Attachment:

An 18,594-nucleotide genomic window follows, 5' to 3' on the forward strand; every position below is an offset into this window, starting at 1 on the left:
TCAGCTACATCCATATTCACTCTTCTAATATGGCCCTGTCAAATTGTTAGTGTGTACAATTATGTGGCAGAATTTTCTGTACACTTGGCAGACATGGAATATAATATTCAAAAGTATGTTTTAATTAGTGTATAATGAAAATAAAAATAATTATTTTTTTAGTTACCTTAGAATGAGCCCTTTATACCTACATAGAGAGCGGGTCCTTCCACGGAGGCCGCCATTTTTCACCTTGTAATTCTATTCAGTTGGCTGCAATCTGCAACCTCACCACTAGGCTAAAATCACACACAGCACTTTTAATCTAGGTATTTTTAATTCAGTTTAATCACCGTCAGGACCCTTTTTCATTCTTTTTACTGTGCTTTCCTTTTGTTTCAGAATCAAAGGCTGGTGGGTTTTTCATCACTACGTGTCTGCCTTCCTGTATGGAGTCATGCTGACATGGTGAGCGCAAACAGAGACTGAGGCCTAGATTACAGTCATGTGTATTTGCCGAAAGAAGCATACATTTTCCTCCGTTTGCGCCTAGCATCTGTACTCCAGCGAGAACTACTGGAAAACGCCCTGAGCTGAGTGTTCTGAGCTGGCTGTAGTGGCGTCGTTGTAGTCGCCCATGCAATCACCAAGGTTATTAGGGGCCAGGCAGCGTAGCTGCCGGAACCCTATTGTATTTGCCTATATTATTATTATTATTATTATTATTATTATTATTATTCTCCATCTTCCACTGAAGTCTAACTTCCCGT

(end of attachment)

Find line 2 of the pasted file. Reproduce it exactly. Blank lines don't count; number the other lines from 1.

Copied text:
TCAGCTACATCCATATTCACTCTTCTAATATGGCCCTGTCAAATTGTTAGTGTGTACAATTATGTGGCAGAATTTTCTGTACACTTGGCAGACATGGAATATAATATTCAAAAGTATGTTTTAATTAGTGTATAATGAAAATAAAAATAATTATTTTTTTAGTTACCTTAGAATGAGCCCTTTATACCTACATAGAGAGCGGGTCCTTCCACGGAGGCCGCCATTTTTCACCTTGTAATTCTATTCAGTTGGCTGCAATCTGCAACCTCACCACTAGGCTAAAATCACACACAGCACTTTTAATCTAGGTATTTTTAATTCAGTTTAATCACCGTCAGGACCCTTTTTCATTCTTTTTACTGTGCTTTCCTTTTGTTTCAGAATCAAAGGCTGGTGGGTTTTTCATCACTACGTGTCTGCCTTCCTGTATGGAGTCATGCTGACATGGTGAGCGCAAACAGAGACTGAGGCCTAGATTACAGTCATGTGTATTTGCCGAAAGAAGCATACATTTTCCTCCGTTTGCGCCTAGCATCTGTACTCCAGCGAGAACTACTGGAAAACGCCCTGAGCTGAGTGTTCTGAGCTGGCTGTAGTGGCGTCGTTGTAGTCGCCCATGCAATCACCAAGGTTATTAGGGGCCAGGCAGCGTAGCTGCCGGAACCCTATTGTATTTGCCTATATTATTATTATTATTATTATTATTATTATTATTATTCTCCATCTTCCACTGAAGTCTAACTTCCCGT